Even then, Notre Dame did not leave me alone. After completing Stanford’s course work and doctoral exams, I had to come up with a dissertation. Most of my courses at Stanford were in 19th-century British literature, but I couldn’t forget the Middle English poem I had studied, in translation, under Professor Rauch at Notre Dame: the Medieval religious epic Piers the Plowman. That work had so captivated me that I studied it over again, in the original Middle English, at Stanford. In the mounds of scholarship I read, I felt that the poem had not yet been understood. I had to break through the epic’s darkness and release its light.
I chose that subject for my dissertation, and Stanford accepted my proposal. Through that religious poem, and through my study of Dante and Italian literature in Florence, Notre Dame had turned me into a medievalist.
After four years at Stanford, with course work, exams and dissertation proposal completed but no dissertation and no degree, and with three children, it was the job market for me. In 1958, the academic job market was weak. I applied to universities in the East, West and Midwest, but not to Notre Dame. Why? Because once I got to graduate school, both at Michigan and Stanford, I found myself so far behind other students in the coverage of English and American literature that I had to work hard to catch up. I convinced myself that Notre Dame’s religious and humanistic education was good for a future owner of a shoe store but not for a future academic.
Then Notre Dame challenged me again. In my mailbox, I found a letter from Father Soleta, then chairman of ND’s English Department. He had apparently learned that I was on the job market and offered me an instructorship that paid $5,200 a year. Once again, Notre Dame ambushed me, and it did so when I still had no job nailed down.
When I joined the Notre Dame faculty in 1958, the sixth year of Father Hesburgh’s presidency, I found a different university. In every respect—administrative organization, degree requirements, curricula, student housing, University benefits, and so on—the professionalism of the place had been radically strengthened, refined and elevated.
My dissertation, though, was a problem. It took me four years to find the theological context that finally opened to me the meaning of Piers the Plowman. That left me only one year, the last available by Stanford’s rules, to write my dissertation. Luckily, I was awarded a Danforth Teacher Study grant for that year, and Notre Dame gave me a year’s leave of absence. I produced my dissertation, The Spiritual Basis of Piers the Plowman, in the nick of time.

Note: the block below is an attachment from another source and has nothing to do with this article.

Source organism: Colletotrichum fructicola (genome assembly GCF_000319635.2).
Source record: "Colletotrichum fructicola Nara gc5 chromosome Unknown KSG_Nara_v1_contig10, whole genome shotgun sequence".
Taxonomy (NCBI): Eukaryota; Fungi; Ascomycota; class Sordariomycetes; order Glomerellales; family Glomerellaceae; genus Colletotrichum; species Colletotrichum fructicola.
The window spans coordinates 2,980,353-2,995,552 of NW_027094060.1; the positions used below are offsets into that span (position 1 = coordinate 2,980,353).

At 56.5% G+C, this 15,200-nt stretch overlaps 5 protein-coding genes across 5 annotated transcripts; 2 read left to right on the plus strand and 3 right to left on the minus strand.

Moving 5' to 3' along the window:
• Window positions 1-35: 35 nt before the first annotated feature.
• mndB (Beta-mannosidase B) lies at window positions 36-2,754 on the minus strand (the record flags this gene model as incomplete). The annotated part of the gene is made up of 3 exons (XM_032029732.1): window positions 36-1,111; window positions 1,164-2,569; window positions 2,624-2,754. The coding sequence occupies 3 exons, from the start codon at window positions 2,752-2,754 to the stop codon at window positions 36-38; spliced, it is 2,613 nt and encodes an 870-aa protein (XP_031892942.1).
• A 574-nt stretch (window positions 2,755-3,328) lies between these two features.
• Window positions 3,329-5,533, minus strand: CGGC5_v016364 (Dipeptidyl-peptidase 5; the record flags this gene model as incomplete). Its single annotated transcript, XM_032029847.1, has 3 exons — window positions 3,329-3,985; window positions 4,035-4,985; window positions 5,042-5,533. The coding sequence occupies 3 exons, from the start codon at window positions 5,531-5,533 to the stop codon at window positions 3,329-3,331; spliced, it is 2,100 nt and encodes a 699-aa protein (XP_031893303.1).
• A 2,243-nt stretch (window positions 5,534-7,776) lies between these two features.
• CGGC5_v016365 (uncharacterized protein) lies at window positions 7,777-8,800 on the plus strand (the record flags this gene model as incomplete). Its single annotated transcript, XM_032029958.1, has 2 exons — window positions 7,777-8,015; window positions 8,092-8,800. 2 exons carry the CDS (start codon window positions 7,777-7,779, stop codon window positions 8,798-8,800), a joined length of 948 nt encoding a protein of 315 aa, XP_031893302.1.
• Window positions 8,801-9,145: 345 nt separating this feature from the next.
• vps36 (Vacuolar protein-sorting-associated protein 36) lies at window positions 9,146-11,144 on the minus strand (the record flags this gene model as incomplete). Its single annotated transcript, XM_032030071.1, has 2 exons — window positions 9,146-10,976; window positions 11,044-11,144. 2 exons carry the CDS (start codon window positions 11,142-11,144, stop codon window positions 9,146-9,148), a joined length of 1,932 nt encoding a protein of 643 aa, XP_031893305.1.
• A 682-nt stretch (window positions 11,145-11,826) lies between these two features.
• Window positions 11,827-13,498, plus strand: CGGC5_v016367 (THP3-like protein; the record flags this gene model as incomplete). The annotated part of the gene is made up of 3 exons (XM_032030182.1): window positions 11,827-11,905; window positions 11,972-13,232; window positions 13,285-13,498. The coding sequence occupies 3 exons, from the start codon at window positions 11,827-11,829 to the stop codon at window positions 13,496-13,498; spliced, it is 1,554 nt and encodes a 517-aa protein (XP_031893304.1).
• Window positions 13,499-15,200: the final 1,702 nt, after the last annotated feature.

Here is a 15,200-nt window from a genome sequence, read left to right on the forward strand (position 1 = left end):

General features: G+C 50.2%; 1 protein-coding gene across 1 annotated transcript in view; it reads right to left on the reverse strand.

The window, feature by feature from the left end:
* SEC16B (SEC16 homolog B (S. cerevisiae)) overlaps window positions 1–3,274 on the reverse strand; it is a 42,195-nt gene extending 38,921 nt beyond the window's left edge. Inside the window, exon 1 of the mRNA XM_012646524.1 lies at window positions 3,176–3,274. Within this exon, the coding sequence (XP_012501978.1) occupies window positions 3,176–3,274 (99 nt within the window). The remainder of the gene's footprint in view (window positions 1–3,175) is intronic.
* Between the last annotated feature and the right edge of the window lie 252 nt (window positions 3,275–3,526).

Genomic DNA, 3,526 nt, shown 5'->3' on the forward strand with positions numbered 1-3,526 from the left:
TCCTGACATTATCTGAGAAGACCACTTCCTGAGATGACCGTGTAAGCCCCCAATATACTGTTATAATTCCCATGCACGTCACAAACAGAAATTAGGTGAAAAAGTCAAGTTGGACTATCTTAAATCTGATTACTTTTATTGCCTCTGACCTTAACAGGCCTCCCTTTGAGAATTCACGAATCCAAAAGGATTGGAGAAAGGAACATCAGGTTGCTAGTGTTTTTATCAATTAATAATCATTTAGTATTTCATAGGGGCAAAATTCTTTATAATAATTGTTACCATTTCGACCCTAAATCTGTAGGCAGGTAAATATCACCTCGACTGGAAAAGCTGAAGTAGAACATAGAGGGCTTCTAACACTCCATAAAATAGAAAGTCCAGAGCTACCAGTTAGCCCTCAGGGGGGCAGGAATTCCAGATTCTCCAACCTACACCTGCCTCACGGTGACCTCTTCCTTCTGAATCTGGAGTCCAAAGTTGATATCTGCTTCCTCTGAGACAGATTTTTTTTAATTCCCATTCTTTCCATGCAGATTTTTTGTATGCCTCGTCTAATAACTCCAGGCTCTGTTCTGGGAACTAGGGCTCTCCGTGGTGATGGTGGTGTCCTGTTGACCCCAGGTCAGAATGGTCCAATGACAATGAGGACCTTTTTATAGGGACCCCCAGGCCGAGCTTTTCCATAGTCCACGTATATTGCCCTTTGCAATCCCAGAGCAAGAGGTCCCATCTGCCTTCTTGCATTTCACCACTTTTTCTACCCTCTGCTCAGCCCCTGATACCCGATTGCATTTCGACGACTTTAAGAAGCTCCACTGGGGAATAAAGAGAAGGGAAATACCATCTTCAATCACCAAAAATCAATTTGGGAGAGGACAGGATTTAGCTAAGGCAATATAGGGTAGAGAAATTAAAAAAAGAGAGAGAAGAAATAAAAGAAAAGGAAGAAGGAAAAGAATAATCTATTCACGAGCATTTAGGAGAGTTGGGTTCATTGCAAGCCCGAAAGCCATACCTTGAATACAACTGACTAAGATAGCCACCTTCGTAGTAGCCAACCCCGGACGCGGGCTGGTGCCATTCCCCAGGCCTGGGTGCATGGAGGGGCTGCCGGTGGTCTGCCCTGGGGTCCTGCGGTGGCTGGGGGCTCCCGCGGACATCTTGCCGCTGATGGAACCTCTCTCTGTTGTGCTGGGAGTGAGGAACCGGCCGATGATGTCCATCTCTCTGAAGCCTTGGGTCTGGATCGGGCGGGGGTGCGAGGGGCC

On my way to Stanford for the post-dissertation exam, I met Father Hesburgh at the South Bend airport. Sitting together and chatting on our way to Chicago’s O’Hare, he bolstered my confidence in the face of Stanford’s six-hour oral Ph.D. specialist examination.
My doctorate was conferred in 1963. Shortly after, a book publisher contacted me about publishing my dissertation with a subsidy of $200. I welcomed the opportunity to publish my first book but couldn’t afford the subsidy, so I passed the publisher’s letter along to the Main Building to see if Notre Dame would help. The University granted the subsidy immediately, and when the book came out, Father Hesburgh sent me a congratulatory letter and thanked me for the copy I had sent him.
By the time my dissertation was published, I was an assistant professor. My wife and I had six children (in a span of seven years: the rhythm method, of course). I received promotions and salary increases after that, but during the first 15 years or so, my Notre Dame salary kept our family struggling. Eventually, I looked for another job and finally accepted the chairmanship of the English Department at Bowling Green State University in Ohio. I signed the contract, informed Father Hesburgh and reported the matter to Jim Robinson, our department chairperson. We had been losing faculty members, and Jim didn’t want to lose another, so he spoke to Dean Crosson. They raised my annual salary by $2,000. It did not match the Ohio offer, but it was marginally enough to make it not quite worth the cost of moving to Ohio. I withdrew from the offer. Notre Dame won again.
The English Department had already made me director of Graduate Studies (1966–69), and after Jim Robinson’s term, Arts and Letters made me the department’s chairperson (1972–78). When, in 1978, I received a Creative Writing Fellowship from the National Endowment for the Arts, both the English Department and the Graduate School chipped in enough money for me to take a year’s leave of absence and finish my novel in Europe, most of it in Italy.
And so it went, for another 16 years, until I retired. It’s all been Notre Dame’s doing. For some 50 years, from undergraduate to faculty member, my life has been repeatedly diagnosed, outmaneuvered and directed by Notre Dame’s strategies. I have to admit, of course, that it was all for my good, as well as the good of my beloved wife and my dear children, all six of whose college education has been made possible by ND’s Education of Faculty Children’s Benefit.
So all I can do now, after seven years of retirement, is try to get used to these revelations and learn to relish the thoughts and feelings that Notre Dame puts into my heart and my head when I hear students sing:
What though the odds be great or small,
Old Notre Dame will win over all
While her loyal sons are marching
Onward to victory.